This is the second generation for the venerable twin-turbo six which made its debut in F-150 engine bays back in 2011. This time around, it features port injection when under partial loads and while direct injection takes over in high stress scenarios like towing or hard acceleration. That last part is particularly impressive and showcases the 3.5 V6’s newfound grunt- horsepower is up by ten to 375 and torque jumps a meaty 50lbs/ft. for a total of 470. These numbers imbue the F-150 with serious get-up-and-go, making it fast not just for a truck, but fast, period. It doesn’t have the racy cadence of the Raptor (which uses a similar high-output unit with the boost cranked up) but it sounds pretty good and happily, no effort has been made to silence its whistling turbos. The extra muscle adds up to a seriously capable towing capacity of 5,400 kilograms from the Gen-two Ecoboost.

What might go wrong?

Not much, considering that North American sales easily topped the 966,000 mark last year and have enjoyed modest increases for many years prior. The F-150 continues to be a huge seller for Ford and its dominance shows no signs of abating (Fun fact: If Ford abandoned selling every single model it makes except for the F-150, it would still be a Fortune 500 company.) There are a few items we found that need to be addressed, and we’ll begin with the price. While $75,869 does buy you a lot of truck, that’s a tad steep for a pickup. There are even richer F-150 trim levels to be had, terminating at the Limited model which stickers for $73,149 before any options or taxes are factored in. (base models will set you back $28,249 for reference.) The other issue we noticed using our F-150 solely for errands and commuting duties is that it’s thirsty, and despite the ‘Eco’ in Ecoboost and the plethora of ratios in the gearbox all we could muster was 18L/100km. With a 136-litre fuel tank, expect fill up intervals to be wider but expensive, although you can feed your F-150 a diet of regular gas. While we’re mentioning the transmission, perhaps Ford engineers could sort out its low speed shifting slightly. There were times where we caught the tranny off guard which caused surging or stumbling, depending on the situation. We admit that the only times we experienced this was when we were deliberately trying to catch the transmission snoozing, like stabbing the throttle suddenly while cruising along at leisurely speeds. Most F-150 owners shouldn’t encounter this, and it’s not unusual to experience teething problems with new technology.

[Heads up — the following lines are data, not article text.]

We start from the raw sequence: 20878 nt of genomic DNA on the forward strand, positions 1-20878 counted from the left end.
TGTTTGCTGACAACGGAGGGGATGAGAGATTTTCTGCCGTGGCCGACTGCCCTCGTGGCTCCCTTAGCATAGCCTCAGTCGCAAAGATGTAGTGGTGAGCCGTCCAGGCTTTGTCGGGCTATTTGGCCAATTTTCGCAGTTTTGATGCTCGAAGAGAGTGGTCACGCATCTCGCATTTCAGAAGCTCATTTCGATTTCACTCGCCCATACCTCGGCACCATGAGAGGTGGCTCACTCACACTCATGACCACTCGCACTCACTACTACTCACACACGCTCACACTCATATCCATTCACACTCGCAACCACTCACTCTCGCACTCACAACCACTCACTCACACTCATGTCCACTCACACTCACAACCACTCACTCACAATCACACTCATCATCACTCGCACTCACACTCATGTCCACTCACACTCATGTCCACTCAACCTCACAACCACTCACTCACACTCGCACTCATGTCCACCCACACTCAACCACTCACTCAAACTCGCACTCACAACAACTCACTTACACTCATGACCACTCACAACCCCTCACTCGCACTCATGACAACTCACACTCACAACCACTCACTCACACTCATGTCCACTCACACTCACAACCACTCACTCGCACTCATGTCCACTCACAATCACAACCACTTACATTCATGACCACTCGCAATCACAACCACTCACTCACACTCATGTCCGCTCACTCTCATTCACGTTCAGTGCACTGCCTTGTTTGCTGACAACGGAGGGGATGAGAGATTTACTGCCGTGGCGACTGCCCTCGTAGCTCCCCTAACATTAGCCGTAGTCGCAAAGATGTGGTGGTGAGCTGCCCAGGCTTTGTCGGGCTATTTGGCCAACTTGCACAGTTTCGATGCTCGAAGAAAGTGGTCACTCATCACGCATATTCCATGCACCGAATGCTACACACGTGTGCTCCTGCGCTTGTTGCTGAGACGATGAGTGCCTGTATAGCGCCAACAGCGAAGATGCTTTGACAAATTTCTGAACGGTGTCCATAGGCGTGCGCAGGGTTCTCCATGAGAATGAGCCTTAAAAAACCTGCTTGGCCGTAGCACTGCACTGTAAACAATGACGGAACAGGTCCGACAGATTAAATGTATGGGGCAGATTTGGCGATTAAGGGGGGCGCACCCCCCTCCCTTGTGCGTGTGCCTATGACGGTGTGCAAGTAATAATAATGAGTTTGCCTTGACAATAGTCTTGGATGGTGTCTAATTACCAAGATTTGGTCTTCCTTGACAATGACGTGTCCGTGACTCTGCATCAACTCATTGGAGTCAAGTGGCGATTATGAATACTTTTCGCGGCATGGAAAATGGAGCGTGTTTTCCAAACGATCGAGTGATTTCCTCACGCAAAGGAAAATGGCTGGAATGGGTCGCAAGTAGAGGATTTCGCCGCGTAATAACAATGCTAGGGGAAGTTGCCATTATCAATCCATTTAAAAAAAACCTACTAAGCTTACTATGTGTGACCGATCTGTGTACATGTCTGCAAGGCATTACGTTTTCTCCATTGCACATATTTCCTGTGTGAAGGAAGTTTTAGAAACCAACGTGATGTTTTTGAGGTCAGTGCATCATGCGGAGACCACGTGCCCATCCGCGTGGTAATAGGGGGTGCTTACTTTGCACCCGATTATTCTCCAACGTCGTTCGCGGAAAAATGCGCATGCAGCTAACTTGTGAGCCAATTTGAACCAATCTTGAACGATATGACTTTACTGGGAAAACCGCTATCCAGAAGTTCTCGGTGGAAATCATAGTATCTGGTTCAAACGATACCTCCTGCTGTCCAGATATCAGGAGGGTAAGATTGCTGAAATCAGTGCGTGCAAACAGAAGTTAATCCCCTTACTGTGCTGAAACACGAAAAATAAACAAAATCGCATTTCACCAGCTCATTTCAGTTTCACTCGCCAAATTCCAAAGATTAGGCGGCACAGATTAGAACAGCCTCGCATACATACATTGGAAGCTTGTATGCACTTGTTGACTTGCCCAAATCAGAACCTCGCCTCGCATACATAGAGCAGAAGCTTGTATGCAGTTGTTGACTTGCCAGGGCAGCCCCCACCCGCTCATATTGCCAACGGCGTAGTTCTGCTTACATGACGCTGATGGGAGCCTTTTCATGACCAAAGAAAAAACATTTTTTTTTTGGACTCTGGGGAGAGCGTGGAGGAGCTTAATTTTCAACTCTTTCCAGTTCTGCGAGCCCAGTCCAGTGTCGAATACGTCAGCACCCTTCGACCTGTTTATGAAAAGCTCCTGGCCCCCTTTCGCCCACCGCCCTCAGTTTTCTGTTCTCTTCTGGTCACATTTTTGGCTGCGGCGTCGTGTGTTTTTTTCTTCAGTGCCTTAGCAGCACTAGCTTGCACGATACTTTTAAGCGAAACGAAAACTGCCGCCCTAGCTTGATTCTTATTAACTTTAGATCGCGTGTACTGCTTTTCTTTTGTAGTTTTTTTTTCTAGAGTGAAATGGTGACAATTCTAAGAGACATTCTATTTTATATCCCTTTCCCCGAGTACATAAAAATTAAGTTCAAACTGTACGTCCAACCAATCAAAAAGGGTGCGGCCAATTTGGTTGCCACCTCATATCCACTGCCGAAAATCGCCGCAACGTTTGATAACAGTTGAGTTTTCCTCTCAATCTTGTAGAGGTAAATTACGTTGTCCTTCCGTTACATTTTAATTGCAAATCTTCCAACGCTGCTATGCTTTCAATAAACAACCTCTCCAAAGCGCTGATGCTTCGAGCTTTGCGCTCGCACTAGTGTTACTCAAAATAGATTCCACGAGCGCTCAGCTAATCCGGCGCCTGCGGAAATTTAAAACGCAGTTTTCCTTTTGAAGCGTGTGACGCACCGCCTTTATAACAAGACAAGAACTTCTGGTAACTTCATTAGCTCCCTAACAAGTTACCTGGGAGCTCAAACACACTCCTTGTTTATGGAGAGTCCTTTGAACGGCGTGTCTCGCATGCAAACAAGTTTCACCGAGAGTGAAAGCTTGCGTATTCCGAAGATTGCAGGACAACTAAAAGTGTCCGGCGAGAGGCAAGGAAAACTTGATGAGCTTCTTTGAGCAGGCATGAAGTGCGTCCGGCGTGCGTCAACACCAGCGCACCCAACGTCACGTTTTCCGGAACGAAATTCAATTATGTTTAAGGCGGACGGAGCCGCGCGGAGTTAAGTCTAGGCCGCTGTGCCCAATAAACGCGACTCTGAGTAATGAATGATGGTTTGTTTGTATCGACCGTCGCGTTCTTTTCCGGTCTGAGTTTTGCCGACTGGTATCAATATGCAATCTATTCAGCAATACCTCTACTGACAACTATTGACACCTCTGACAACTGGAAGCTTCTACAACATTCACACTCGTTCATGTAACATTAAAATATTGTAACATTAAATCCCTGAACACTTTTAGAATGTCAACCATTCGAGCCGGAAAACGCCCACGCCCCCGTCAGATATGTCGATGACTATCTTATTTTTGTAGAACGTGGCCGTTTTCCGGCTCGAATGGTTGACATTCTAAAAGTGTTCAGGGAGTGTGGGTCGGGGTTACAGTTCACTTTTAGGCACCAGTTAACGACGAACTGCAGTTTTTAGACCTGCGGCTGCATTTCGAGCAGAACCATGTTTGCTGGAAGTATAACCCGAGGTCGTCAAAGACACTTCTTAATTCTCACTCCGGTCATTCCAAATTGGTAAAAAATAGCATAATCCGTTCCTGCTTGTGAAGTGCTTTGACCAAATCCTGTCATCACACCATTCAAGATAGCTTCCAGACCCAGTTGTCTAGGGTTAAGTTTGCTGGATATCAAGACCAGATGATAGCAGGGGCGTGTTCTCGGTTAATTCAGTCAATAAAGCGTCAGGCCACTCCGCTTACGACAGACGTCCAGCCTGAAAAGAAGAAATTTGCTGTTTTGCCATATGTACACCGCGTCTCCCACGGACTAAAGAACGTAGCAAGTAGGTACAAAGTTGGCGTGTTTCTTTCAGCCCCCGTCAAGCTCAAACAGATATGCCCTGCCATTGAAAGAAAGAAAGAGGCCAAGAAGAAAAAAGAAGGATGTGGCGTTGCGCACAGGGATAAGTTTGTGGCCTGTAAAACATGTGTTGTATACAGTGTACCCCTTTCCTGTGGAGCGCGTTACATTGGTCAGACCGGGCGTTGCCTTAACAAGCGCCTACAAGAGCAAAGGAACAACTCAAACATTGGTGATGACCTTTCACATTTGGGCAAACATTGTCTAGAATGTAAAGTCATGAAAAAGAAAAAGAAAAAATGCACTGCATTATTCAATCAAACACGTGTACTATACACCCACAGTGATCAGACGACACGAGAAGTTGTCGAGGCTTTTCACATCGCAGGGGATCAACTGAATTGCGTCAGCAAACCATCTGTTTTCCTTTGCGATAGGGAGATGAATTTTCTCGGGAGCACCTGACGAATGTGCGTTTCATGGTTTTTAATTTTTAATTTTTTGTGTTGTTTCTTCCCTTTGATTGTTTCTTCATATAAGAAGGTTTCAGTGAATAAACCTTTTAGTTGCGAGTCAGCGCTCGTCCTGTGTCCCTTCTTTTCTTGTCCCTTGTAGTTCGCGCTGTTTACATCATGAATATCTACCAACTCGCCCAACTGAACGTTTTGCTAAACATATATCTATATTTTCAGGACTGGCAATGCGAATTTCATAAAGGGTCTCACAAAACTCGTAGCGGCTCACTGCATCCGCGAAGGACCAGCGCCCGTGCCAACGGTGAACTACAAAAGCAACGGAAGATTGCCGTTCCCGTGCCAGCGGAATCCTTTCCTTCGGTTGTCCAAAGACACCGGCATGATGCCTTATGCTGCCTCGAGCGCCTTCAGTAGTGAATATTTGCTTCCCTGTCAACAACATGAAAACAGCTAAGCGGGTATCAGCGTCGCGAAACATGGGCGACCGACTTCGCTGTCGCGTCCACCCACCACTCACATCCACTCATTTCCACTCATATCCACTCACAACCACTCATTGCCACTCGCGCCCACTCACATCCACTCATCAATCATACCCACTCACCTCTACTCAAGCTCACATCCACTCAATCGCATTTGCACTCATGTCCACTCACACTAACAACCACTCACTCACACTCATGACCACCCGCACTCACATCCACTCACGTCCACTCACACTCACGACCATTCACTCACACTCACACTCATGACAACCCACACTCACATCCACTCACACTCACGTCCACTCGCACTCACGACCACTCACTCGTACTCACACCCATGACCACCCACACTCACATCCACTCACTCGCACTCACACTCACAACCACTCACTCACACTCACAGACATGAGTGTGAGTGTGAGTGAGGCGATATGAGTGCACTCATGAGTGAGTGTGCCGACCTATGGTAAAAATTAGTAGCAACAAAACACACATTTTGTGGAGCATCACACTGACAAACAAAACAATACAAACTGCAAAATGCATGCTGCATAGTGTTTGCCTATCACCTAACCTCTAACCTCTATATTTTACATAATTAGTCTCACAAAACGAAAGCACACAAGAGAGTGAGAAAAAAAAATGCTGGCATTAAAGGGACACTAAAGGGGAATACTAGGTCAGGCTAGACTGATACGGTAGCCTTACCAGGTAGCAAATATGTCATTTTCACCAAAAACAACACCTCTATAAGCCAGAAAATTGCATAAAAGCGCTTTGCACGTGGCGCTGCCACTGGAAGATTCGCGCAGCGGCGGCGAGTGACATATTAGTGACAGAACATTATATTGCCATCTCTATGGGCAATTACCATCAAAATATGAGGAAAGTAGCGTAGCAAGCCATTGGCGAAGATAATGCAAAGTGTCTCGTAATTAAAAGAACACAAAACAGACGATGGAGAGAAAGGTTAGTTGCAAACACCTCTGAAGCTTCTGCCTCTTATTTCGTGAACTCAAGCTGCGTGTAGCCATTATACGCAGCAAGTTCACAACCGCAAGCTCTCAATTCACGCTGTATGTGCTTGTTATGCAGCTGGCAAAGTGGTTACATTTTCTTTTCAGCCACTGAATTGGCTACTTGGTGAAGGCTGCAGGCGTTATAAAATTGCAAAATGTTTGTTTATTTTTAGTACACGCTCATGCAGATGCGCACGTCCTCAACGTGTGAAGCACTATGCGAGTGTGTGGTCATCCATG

Should I buy an F-150?

In the hyper competitive truck segment, the answer to the question of which truck is best can best be described as a moving target. The never-ending battle of one-upmanship yields some pretty great trucks for all kinds of applications. At this moment in time, we think the F-150 deserves to wear the crown. As General Motors gets ready to launch its next generation of trucks with Ram following suit not far behind, the F-150’s perch at the top of the heap is by no means safe or guaranteed. With the addition of the 10-speed transmission and second generation of Ecoboost engines on F-150 order sheets, Ford sure isn’t making it easy for the other guys to close the gap.



2017 Ford F-150 Lariat Supercrew- Specifications

  • Price as tested: $75,869
  • Body Type: 4-door, 5 passenger truck
  • Powertrain Layout: Front engine/four-wheel drive
  • Transmission: 10-speed automatic
  • Engine: 3.5 litre twin turbocharged V6, 24 valves, DOHC
  • Horsepower:  375 @ 5,000 rpm
  • Torque (lbs-ft.): 470 @ 3,500 rpm
  • Curb weight: 2,145 kg (4,728 lbs)
  • Observed Fuel Consumption: 18L/100km (13 mpg)